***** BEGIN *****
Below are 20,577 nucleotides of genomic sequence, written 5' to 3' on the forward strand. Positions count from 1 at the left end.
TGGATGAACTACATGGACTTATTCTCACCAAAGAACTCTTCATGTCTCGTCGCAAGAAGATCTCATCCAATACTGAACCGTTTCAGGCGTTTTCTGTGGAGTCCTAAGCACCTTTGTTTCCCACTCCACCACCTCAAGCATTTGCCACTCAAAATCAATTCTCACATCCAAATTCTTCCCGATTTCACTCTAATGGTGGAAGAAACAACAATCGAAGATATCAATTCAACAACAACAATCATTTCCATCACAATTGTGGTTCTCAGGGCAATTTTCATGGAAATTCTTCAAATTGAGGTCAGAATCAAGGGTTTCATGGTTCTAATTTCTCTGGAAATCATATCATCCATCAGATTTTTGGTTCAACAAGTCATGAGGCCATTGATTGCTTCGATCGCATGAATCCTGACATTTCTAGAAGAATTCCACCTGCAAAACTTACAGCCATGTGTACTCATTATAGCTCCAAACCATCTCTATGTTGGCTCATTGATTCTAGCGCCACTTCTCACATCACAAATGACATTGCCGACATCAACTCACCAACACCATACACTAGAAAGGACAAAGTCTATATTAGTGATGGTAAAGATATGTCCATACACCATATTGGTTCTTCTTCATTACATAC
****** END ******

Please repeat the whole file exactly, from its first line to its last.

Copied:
Below are 20,577 nucleotides of genomic sequence, written 5' to 3' on the forward strand. Positions count from 1 at the left end.
TGGATGAACTACATGGACTTATTCTCACCAAAGAACTCTTCATGTCTCGTCGCAAGAAGATCTCATCCAATACTGAACCGTTTCAGGCGTTTTCTGTGGAGTCCTAAGCACCTTTGTTTCCCACTCCACCACCTCAAGCATTTGCCACTCAAAATCAATTCTCACATCCAAATTCTTCCCGATTTCACTCTAATGGTGGAAGAAACAACAATCGAAGATATCAATTCAACAACAACAATCATTTCCATCACAATTGTGGTTCTCAGGGCAATTTTCATGGAAATTCTTCAAATTGAGGTCAGAATCAAGGGTTTCATGGTTCTAATTTCTCTGGAAATCATATCATCCATCAGATTTTTGGTTCAACAAGTCATGAGGCCATTGATTGCTTCGATCGCATGAATCCTGACATTTCTAGAAGAATTCCACCTGCAAAACTTACAGCCATGTGTACTCATTATAGCTCCAAACCATCTCTATGTTGGCTCATTGATTCTAGCGCCACTTCTCACATCACAAATGACATTGCCGACATCAACTCACCAACACCATACACTAGAAAGGACAAAGTCTATATTAGTGATGGTAAAGATATGTCCATACACCATATTGGTTCTTCTTCATTACATAC